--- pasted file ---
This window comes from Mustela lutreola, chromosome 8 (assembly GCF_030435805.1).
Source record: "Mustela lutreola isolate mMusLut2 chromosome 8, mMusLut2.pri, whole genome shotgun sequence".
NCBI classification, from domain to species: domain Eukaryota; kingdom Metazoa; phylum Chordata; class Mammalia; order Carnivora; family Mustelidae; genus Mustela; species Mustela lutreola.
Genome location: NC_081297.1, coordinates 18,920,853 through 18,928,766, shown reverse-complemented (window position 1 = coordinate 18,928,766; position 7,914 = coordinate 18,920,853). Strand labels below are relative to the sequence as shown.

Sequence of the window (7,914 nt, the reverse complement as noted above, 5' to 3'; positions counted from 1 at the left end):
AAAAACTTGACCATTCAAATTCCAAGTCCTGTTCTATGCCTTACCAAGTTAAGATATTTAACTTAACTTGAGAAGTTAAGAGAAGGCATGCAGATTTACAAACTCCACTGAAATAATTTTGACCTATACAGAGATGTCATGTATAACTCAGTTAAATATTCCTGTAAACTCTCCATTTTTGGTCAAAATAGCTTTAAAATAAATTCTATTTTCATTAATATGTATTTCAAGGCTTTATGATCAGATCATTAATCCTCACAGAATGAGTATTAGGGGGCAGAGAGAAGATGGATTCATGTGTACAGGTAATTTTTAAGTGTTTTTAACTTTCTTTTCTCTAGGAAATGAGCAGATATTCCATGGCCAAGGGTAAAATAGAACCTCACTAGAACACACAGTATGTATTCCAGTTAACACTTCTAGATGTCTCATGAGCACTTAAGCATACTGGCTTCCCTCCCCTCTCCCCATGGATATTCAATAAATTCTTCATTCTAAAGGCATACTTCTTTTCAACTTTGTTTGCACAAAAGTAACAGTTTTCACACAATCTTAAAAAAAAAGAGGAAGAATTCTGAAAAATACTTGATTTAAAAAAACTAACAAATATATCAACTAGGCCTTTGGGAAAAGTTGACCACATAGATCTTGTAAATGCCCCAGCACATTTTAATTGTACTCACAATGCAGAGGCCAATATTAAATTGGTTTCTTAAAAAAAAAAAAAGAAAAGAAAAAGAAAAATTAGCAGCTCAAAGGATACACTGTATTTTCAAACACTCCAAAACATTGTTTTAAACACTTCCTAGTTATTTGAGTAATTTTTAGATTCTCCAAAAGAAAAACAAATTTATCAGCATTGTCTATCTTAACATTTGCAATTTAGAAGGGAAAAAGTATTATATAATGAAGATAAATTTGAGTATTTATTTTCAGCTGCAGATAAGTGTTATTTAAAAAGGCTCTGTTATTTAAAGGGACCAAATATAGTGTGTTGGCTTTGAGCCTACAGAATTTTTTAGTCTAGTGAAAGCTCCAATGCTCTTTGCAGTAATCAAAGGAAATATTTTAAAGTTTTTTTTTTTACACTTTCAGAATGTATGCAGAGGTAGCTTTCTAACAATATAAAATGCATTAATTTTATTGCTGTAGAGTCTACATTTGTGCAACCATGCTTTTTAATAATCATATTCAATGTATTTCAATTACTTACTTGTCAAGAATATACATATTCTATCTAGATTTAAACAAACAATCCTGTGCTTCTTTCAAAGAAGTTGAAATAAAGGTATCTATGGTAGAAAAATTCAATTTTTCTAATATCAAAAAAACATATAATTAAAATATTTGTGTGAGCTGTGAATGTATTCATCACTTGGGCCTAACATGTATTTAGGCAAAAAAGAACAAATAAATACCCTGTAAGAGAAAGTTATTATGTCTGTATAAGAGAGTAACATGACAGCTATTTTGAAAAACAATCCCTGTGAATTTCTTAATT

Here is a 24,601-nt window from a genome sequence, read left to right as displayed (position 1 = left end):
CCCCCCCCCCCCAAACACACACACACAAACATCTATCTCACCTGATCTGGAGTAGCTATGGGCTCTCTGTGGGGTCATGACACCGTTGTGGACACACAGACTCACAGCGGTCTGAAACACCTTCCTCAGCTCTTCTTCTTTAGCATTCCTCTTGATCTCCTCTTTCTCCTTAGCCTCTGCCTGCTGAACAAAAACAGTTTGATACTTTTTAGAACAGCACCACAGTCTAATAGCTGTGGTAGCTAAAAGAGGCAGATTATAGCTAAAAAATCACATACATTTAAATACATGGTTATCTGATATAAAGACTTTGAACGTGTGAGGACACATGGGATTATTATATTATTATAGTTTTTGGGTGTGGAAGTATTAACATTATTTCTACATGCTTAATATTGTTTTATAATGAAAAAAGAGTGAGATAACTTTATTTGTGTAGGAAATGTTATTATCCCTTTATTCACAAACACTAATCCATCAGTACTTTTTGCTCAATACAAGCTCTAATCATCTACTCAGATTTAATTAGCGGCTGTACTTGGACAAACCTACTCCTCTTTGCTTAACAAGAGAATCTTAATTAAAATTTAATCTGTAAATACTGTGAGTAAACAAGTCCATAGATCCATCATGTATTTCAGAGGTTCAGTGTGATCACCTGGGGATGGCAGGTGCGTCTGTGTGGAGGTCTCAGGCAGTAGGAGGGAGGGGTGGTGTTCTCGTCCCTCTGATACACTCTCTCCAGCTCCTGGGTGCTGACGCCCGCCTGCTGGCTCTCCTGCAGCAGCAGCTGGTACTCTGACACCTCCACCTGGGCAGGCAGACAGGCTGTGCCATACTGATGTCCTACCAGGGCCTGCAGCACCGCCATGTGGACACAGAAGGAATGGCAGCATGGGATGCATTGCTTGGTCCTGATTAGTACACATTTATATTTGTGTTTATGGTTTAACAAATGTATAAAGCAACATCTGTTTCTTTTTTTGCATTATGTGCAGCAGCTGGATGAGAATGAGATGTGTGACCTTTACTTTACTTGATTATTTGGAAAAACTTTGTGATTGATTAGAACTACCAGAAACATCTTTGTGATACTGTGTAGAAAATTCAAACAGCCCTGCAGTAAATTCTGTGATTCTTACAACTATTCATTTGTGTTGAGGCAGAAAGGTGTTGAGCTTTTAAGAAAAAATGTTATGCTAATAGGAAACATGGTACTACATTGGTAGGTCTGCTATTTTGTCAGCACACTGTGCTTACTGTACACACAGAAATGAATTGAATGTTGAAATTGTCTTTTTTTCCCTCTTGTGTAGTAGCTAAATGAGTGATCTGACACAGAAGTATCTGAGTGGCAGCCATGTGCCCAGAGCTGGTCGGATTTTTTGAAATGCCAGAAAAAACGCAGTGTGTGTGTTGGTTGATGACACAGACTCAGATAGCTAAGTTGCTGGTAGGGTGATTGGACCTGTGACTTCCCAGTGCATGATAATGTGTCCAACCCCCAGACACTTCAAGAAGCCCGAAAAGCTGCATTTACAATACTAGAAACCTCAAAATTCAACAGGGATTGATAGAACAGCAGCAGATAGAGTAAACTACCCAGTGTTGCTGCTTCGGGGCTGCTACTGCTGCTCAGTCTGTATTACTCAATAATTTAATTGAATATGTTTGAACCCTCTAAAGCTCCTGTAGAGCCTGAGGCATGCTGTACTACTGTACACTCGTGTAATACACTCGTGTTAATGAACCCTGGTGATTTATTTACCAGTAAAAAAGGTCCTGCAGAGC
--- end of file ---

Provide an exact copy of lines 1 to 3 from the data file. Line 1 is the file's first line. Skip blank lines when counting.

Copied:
This window comes from Mustela lutreola, chromosome 8 (assembly GCF_030435805.1).
Source record: "Mustela lutreola isolate mMusLut2 chromosome 8, mMusLut2.pri, whole genome shotgun sequence".
NCBI classification, from domain to species: domain Eukaryota; kingdom Metazoa; phylum Chordata; class Mammalia; order Carnivora; family Mustelidae; genus Mustela; species Mustela lutreola.